Employment disputes are far from ideal for an individual or a business, here is a guide on how to solve them in the easiest manner.
The resolution of employment disputes is of optimum importance. A disrupted and unhappy workplace can cost money, livelihoods and a number of other problems. So, this is why it is imperative to ensure all conflicts are resolved and people can get on with their work in a happy manner.
Problems with employers come under one of either two categories disciplinary or grievances.
Grievances are complaints or problems about your job, employment terms, your contractual or statutory rights or the way you are treated at work.
Disciplinary is to do with your conduct, absence from work or about how you do your job. If these issues are raised informally it is always best to solve them then as these can lead on to more serious cases such as dismissal.
Here is some information on how to resolve grievances at work in the appropriate manner.
In the case of a grievance, if you have tried to solve it informally and fail you have to raise the matter formally. Your employer must put your grievance procedure in writing and must give you the person who you can discuss the redress with.
The first thing to do is to write a letter stating your grievance and send it to your employer. The employer will generally then requires you to have a meeting to discuss your problems further. He will then make a decision on the issue, though you have the ability to appeal this decision. There is more information on this on the direct.gov site.
When writing to your employer give them the full details of the grievance and how you would like the issue to be solved. Keep a copy of this and make sure to date it.
When you meet your employer arrange a meeting at a reasonable time and place. Write down what you wish to say and bring the notes with you. Employers will allow you to tell them where your grievances lie, try and establish the facts and find a way to resolve the problem. Consider getting legal advice from someone au fait with employment law services.
You are entitled to bring a companion with you to the meeting. This can be a colleague, a trade union representative or a trade union official. If you can’t bring one of the aforementioned you must ask your employer if you can bring someone else.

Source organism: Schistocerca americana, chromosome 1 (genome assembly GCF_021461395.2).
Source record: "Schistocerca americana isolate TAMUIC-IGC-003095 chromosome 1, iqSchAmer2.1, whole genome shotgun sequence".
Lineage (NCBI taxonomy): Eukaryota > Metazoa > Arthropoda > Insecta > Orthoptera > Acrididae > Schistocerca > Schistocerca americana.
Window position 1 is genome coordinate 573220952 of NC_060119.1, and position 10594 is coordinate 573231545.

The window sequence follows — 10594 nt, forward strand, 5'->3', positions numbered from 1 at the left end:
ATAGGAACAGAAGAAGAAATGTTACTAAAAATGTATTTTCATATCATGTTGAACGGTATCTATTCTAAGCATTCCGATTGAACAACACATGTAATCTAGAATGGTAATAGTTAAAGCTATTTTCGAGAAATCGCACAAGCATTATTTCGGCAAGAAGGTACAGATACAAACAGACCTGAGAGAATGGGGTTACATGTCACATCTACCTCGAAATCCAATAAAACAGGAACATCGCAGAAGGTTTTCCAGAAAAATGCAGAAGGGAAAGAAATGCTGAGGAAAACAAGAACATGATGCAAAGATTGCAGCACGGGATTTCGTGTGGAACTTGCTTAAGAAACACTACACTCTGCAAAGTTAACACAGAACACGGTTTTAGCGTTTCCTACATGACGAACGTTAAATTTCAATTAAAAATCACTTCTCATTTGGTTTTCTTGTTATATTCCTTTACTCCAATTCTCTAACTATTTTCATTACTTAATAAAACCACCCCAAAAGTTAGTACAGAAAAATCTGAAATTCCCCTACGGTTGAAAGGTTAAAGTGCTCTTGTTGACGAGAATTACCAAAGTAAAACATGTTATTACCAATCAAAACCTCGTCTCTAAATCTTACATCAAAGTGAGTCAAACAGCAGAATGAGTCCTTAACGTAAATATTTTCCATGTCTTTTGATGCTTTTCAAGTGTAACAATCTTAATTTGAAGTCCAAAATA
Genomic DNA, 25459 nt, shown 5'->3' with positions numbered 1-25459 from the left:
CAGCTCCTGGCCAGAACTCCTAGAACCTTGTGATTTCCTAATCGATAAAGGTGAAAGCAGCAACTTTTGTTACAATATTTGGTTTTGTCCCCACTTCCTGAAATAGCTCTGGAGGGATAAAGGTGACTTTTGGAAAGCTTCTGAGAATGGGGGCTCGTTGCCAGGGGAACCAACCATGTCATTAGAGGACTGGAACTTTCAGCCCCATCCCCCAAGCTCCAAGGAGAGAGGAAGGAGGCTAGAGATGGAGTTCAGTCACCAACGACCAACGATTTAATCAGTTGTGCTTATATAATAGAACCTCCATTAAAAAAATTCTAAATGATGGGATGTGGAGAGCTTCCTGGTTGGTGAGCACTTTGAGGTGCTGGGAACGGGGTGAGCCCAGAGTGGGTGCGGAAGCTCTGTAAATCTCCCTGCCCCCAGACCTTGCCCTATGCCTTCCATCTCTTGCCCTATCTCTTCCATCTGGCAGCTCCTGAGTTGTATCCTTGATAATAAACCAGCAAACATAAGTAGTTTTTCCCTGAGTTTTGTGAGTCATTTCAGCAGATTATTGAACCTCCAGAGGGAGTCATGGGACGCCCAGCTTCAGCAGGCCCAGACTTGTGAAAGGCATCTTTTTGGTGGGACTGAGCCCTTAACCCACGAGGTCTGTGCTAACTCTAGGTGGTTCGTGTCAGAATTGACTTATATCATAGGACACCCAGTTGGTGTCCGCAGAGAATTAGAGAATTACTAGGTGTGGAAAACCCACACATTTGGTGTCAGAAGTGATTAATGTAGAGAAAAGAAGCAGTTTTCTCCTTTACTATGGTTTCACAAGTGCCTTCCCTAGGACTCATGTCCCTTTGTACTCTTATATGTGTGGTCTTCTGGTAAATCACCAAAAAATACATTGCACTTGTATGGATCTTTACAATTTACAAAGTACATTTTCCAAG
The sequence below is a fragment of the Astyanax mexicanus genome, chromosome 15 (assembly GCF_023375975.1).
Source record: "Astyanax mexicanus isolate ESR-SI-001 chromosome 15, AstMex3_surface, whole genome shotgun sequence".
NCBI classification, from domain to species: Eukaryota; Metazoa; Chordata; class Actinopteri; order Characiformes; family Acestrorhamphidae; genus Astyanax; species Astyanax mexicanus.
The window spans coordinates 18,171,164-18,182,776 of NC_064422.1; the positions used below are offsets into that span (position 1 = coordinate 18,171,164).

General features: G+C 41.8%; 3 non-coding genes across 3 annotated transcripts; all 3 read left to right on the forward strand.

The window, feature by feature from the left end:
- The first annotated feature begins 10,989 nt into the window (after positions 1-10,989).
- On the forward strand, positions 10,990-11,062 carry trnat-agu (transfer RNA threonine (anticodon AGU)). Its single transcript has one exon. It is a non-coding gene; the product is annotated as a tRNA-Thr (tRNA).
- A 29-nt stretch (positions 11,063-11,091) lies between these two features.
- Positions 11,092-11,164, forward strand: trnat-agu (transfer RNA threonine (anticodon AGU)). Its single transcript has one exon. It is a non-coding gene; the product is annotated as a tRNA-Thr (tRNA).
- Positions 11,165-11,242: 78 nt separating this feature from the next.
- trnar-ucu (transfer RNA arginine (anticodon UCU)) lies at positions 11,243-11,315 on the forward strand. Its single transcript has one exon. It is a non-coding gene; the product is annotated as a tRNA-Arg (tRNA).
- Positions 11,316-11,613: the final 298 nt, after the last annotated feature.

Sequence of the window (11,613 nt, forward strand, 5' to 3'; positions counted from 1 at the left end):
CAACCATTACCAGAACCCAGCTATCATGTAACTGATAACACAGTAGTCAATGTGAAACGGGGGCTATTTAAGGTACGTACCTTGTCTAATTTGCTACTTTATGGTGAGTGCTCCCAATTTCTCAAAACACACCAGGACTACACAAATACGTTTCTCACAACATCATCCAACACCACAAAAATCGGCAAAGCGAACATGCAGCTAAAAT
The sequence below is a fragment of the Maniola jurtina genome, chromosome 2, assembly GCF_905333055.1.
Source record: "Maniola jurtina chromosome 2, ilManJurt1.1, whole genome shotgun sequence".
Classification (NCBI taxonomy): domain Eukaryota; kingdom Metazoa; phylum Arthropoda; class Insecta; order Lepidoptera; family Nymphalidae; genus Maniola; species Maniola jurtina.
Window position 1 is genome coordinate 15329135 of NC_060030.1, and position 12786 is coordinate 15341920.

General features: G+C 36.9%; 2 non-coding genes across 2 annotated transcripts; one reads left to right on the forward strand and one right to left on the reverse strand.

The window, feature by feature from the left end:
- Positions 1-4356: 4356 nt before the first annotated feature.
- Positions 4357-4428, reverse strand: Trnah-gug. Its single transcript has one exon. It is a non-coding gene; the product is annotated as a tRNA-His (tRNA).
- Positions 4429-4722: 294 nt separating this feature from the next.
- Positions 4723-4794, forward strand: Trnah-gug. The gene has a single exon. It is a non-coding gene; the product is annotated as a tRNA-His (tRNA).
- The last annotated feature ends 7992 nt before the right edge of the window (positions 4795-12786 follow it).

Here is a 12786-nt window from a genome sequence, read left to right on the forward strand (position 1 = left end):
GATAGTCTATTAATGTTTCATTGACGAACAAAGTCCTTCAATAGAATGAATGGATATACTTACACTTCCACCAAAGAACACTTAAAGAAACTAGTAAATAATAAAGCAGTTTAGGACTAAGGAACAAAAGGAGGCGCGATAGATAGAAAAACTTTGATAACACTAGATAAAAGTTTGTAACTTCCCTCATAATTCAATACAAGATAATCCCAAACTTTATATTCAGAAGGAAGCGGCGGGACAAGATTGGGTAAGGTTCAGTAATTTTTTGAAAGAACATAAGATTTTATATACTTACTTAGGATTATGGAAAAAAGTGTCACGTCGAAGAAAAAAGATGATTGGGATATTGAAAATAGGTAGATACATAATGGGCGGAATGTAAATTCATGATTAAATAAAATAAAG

Your employer doesn’t have to let this happen, but probably will to avoid further issues. This companion can present your case, speak on your behalf or advise you during the meeting. They cannot answer questions on your behalf. After the meeting has ended your employer should write to you with their decision and the action they wish to take. This should be done without any unreasonable delay and should help resolve the decision.
In most cases grievances will be solved through the above method, however in some cases further action may need to be taken and a solicitor may need to be involved to settle the dispute.
This is exactly the opposite of what the government would like you to do, but the honest truth is that it makes more sense for you to be save your money rather than spend it.
In order for the economy to recover people need to spend money. That is the beginning and the end of it. Even if they are spending money that they haven’t got, as long as they are making their payments, it is all good. That’s ‘people’ and that’s for the good of the economy, but when it comes to you and your own finances, it is a different story, and if you don’t look out for number one, nobody else is.
The Bank of England has done its best to discourage people from saving. It has done this by keeping interest rates at record lows. This has meant that in the majority of bank accounts money has been losing value in real terms as inflation has ridden high. In this situation it can seem tempting to spend the money today while you can still get the most ‘bang for your buck’, rather than wait until the future when it will not go as far.
There are undoubtedly some savings products that offer a better hedge against inflation than others. To understand the real reasons why it makes sense to save as much as possible right now it is essential to move beyond the concept of savings being an investment, and to see them as a lifeline.
All kinds of things in life can go wrong without a moment’s notice. It is for these eventualities that it is essential to have a little money put by. Unfortunately it really does seem that the way the wind is blowing these kinds of eventualities will be becoming more likely over the next ten years rather than less.
The mire that the global economy is in seems only to be getting deeper. Certainly by the metrics that are usually used to gauge these things, growth forecasts and the like, things are not looking good for the immediate future. In addition to this lots of people are now talking about the possible collapse of the eurozone and a wave of government defaults.
Why should you care what happens in Europe? Well one big reason is that the financial sector would be severely hit by any large scale sovereign debt disaster. Not every country can afford to bail out every bank. All kinds of the type of higher yield investments that may be more tempting than a conventional savings account could be hit. Badly. Money kept in a UK bank is guaranteed by the government (up to a level that is likely more than you have kicking about) so it is at least safe, even if the interest rate seems a bit pony.
Nobody has a crystal ball, nobody knows what is going to happen, and these a certainly unpredictable times financially. In that environment it only makes sense to have plenty of ready cash in savings accounts as a backup plan.